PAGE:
The Electrical Worker online
August 2012

New Tactics, New Spirit
Grid Upgrades String Texas Organizing Opportunities
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Justin Boone says his jurisdiction was simply the right place at the right time to strip dozens of experienced outside line construction workers from the region's nonunion shops and put them to work for signatory contractors taking advantage of the rapidly-expanding wind power industry in the western panhandle of Texas.

Boone, business manager, Wichita Falls, Texas, Local 681, says opportunities are growing as transmission lines are under construction to carry wind power through Local 681's territory in the state's north-central quadrant to the Dallas-Ft. Worth metropolitan area.

Seventh District Membership Development Organizer Tom Davis credits Local 681's gains to Boone and his staff building a comprehensive approach to advancing market share in outside construction.

That means both actively encouraging union contractors in the north to head down to Texas, building solid relationships with the area's unorganized workers and negotiating more flexible agreements to help signatory contractors stay viable.

As Texas, a state that neither exports nor imports electrical power, established geographic regions for wind power development called Competitive Renewable Energy Zones, Boone e-mailed the list of transmission projects to signatory outside line contractors across the country.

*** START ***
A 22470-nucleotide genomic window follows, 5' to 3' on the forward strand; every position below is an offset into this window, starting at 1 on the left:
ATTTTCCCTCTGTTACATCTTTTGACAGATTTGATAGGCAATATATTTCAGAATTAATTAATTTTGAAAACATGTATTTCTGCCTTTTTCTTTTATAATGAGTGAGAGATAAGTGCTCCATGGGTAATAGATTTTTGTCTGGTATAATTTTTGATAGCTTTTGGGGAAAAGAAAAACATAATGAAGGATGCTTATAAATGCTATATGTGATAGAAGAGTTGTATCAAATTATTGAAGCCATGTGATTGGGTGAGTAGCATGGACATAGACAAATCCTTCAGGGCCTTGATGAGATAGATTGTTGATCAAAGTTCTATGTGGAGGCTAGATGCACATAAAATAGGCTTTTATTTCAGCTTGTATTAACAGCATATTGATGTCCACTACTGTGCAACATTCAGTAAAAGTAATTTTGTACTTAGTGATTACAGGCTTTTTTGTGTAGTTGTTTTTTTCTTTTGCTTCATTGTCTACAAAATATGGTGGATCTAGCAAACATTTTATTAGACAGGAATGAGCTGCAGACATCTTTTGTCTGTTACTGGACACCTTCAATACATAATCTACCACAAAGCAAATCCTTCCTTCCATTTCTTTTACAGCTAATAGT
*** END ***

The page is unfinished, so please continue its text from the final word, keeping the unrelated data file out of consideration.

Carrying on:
"We were being hopeful," says Boone. Some local and state nonunion contractors couldn't get bonding to snag 100-mile line construction projects. But it wasn't enough just to get larger signatory contractors into town.

Boone, an inside journeyman wireman — who says he learned the "lingo of the trade" from his predecessor, Larry Chamberlain, now a Seventh District International Representative — sat down with Chamberlain and contractors to negotiate a renewable energy agreement that enabled contractors to have one point of referral and a standard wage. "If they were jumping jurisdictions," says Boone, "they didn't have to worry about different contracts and could remain competitive."

With union contractors coming in from Houston and down from northern states, Local 681's organizer Leland Welborn was in a position to successfully pitch IBEW's benefits to nonunion workers. More than 30 left nonunion Willsboro Construction behind. They brought a full package of skills and experience, says Boone, who met with them to discuss the benefits of IBEW membership, showed them a sample exam and outlined how they could end up testing for full journeyman's tickets.

"These are knockout crews," says Boone. One project manager was so impressed with their abilities that he assigned them to run their own job.

Many of the newly-recruited crews are adept at the most difficult portions of building transmission lines, clipping and sagging. Workers attach the lines to the towers and travel along them in a powered bucket to make sure they are not overly taut or loose.